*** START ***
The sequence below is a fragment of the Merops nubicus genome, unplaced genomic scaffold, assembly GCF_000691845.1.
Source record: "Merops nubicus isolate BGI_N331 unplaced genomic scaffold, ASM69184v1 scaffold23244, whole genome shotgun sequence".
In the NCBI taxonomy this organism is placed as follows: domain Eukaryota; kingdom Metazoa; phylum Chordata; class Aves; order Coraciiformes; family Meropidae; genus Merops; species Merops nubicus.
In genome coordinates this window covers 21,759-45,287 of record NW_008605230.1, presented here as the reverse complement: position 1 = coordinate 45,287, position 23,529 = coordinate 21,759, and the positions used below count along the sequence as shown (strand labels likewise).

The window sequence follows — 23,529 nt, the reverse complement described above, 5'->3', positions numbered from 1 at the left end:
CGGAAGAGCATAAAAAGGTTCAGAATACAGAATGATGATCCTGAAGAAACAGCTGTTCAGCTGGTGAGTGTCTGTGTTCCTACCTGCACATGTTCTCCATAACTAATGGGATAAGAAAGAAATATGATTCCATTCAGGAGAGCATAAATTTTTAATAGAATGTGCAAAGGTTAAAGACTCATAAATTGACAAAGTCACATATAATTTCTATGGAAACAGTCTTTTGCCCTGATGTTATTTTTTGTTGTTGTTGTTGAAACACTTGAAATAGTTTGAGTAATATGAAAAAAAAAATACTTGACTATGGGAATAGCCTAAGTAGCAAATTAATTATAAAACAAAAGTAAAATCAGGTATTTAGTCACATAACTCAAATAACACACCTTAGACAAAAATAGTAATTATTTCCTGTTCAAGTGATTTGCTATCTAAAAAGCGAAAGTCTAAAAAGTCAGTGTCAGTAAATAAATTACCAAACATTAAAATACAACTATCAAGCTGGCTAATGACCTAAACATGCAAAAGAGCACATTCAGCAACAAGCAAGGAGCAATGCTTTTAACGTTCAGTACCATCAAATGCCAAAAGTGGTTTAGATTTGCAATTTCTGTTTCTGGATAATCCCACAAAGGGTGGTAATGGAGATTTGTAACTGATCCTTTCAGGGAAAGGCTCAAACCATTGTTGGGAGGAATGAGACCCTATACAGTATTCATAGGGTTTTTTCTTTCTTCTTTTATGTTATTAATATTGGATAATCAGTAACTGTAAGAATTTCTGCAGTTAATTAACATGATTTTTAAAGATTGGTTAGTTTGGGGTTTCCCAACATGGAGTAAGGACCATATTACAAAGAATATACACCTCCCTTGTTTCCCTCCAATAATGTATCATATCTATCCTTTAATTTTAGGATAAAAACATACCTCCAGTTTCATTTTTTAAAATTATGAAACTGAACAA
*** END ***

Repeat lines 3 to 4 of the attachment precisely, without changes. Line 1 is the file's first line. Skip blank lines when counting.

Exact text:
In the NCBI taxonomy this organism is placed as follows: domain Eukaryota; kingdom Metazoa; phylum Chordata; class Aves; order Coraciiformes; family Meropidae; genus Merops; species Merops nubicus.
In genome coordinates this window covers 21,759-45,287 of record NW_008605230.1, presented here as the reverse complement: position 1 = coordinate 45,287, position 23,529 = coordinate 21,759, and the positions used below count along the sequence as shown (strand labels likewise).